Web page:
Saba Awaits you….
Support Diveheart and Support People With Disabilities 5 day dive trip for two benefits divers with disabilities
Dive Saba! Win a Trip for Two – Cottage Club / Saba Dive Center
Support Diveheart and Support People With Disabilities 5 day dive trip for two benefits divers with disabilities.
POWER OF THE POOL
By Annemarie Mannion
Naperville Magazine (August 2018)
Bill Bogdan cannot remember a time when he wasn’t in a wheelchair. The Mokena resident suffered neuroblastoma of the spine (a form of cancer that occurs most often in infants and young children) when he was eight months old, which left him a paraplegic with limited movement in his legs. Today, at the age of 48, he escapes that reality only when he steps into the weightless environment of a pool, lake or ocean.
“It’s the only place I can go where I don’t need my wheelchair,” says Bogdan, who revels in the freedom of movement provided when he is scuba diving.
Bogdan is a board member of Downers Grove–based Diveheart, a nonprofit dedicated to building confidence, independence and self-esteem in the lives of children, adults and veterans with disabilities through scuba diving, scuba therapy and related activities.
Diveheart was founded in 2001 by Jim Elliott, who was motivated to find new challenges and experiences for his loved ones who were living with disabilities. His father was a disabled Vietnam War veteran and his oldest daughter Erin was born blind. After teaching his daughter to downhill ski, he thought scuba diving could potentially assist people with disabilities, both physical and cognitive, to have adventures and develop their can-do spirits.
“I thought if skiing can help people, I can only imagine how scuba diving would help,” he says.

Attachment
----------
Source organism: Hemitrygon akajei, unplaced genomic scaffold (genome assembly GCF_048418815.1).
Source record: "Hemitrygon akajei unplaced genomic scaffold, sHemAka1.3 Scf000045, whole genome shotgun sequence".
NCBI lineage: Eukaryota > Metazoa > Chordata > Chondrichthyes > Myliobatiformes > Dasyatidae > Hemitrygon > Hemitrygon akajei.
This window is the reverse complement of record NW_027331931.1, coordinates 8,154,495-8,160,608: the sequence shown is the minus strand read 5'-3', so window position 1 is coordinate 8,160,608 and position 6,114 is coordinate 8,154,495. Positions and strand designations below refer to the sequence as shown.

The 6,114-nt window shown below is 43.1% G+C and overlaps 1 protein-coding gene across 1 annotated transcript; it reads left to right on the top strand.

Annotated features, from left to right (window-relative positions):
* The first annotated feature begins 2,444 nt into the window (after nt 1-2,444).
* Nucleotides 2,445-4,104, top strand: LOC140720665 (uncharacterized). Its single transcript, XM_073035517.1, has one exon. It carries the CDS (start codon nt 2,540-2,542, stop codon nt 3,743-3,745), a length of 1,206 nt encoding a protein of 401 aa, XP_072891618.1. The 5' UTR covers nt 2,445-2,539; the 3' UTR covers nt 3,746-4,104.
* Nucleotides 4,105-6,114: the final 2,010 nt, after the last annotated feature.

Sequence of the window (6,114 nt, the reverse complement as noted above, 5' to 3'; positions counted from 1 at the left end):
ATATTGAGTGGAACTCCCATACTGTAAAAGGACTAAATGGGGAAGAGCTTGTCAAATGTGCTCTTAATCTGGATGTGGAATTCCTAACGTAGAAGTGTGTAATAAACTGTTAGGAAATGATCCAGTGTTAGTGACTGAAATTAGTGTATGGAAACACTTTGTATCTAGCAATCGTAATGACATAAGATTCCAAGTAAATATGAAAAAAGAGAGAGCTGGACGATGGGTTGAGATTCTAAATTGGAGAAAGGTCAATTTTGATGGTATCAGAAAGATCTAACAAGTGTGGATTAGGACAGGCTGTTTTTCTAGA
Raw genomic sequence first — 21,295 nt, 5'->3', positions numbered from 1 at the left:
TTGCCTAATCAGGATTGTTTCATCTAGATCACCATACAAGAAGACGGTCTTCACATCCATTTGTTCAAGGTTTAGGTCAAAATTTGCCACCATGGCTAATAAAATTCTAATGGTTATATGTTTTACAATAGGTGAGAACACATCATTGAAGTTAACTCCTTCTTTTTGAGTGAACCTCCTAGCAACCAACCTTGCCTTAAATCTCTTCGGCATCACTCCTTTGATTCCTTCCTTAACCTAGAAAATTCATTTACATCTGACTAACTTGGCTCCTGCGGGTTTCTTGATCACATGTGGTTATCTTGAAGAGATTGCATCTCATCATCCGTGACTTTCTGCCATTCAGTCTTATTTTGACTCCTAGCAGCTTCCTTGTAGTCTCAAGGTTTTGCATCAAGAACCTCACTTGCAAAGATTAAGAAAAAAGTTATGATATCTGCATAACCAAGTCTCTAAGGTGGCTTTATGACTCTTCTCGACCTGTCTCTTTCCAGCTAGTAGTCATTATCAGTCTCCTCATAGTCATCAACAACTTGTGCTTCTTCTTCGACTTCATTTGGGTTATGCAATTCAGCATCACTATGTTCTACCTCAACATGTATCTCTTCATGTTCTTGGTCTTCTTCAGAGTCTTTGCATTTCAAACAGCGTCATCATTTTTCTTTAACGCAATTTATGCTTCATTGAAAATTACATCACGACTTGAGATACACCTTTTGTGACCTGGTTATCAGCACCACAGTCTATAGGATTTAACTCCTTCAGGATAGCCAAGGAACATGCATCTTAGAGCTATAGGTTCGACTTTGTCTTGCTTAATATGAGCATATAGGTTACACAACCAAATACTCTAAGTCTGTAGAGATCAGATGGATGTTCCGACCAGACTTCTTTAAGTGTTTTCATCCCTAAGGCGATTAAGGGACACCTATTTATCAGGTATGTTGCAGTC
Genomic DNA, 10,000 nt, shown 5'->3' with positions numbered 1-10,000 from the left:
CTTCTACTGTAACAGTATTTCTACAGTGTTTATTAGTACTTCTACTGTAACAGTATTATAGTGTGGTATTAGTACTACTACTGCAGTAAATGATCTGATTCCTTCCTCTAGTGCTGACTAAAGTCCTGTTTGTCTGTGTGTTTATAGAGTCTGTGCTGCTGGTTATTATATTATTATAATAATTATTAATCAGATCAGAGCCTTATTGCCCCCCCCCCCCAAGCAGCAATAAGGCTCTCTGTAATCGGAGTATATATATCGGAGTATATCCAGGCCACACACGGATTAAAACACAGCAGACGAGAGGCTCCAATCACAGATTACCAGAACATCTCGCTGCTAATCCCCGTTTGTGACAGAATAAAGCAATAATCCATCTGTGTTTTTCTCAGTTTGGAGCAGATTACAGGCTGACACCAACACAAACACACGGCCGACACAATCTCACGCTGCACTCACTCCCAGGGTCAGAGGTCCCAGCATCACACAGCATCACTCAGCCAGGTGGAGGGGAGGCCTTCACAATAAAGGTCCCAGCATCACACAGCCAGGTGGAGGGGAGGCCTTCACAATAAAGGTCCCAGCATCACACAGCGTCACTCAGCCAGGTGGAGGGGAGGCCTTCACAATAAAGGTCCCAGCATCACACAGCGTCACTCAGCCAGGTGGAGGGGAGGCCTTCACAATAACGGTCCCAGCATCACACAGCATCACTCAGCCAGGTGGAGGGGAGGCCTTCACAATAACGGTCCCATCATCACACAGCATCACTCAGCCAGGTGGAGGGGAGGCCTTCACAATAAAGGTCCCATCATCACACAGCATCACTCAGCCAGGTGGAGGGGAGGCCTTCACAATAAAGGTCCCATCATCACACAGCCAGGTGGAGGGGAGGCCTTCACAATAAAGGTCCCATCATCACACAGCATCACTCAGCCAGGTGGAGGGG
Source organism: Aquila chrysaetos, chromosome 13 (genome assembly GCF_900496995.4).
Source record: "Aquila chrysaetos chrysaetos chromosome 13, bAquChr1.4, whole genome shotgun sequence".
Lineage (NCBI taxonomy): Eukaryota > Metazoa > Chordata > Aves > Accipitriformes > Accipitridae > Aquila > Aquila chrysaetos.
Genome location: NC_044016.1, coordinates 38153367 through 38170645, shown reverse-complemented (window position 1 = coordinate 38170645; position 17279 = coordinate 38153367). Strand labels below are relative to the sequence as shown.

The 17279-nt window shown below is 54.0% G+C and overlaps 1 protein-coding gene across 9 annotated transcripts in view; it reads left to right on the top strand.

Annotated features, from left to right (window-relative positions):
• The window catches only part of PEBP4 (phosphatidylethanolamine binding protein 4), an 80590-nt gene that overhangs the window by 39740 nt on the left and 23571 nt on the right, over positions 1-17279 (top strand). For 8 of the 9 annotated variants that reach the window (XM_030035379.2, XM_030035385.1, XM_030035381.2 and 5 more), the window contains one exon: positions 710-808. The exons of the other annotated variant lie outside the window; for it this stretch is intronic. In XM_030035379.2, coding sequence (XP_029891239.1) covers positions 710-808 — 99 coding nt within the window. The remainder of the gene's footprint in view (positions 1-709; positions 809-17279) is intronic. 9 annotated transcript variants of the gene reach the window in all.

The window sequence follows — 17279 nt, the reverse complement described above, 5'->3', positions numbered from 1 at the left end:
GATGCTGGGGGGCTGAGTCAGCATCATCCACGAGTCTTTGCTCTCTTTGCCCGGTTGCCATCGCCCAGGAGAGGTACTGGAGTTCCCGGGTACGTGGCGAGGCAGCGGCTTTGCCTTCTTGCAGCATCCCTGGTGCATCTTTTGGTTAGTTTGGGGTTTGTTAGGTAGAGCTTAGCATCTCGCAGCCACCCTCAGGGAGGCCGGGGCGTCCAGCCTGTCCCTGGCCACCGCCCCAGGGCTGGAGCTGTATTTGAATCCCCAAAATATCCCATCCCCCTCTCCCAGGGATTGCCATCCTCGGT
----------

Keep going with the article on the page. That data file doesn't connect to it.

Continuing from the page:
People who struggle to move on land move more freely in the forgiving environment of the water where they can—sometimes for the first time—escape the confines of gravity.
“It’s the closest thing on earth to being in outer space. We call it inner space,” Elliott says.
Diveheart focuses on helping people take advantage of their assets, such as upper body strength or superior sight, to navigate in the water.
“We cater to their abilities, not their disabilities,” Elliott says.
The organization offers adaptive scuba experience programs for people with disabilities all over the world and has dedicated U.S. Diveheart teams in the Chicago area, Florida, Atlanta, Southern California, Dallas and Washington, D.C. The organization also trains “buddies,” who accompany participants in the water.
“Dive buddies learn to improve their skills and gain empathy as well,” Elliott says. “We run them through scenarios where they are working with a blind person, a paraplegic, a quadriplegic or an amputee. We teach them situational awareness and to always keep their eye on the adaptive diver and respond to [his or her] needs immediately.”
At a recent training session at the DoubleTree Suites in Downers Grove, Bodgan watched his 14-year-old daughter Hannah learn about scuba diving in preparation for a vacation. The family is planning to participate in a scuba diving trip—one of four the nonprofit is sponsoring in 2018—to Cozumel, Mexico, later this year.
“I want to get her involved in scuba diving,” says Bogdan. “My passion for scuba diving is going to be turned into a family trip.”
Diveheart can help cover some of the costs for people with disabilities who participate in the trips, through grants or by helping them raise funds.
Hannah enjoyed her introduction to scuba diving.
“I liked floating on my back and looking up at the water above me,” she says.
At the same time, Naperville resident Kevin Kovach was in the pool, learning how to become a scuba diving buddy for his 18-year-old daughter Katrina.
“I’m learning the skills to dive with my daughter, who has special needs,” Kovach says.
Bogdan often encourages other people with disabilities to try scuba diving or any other activity that sparks their interest.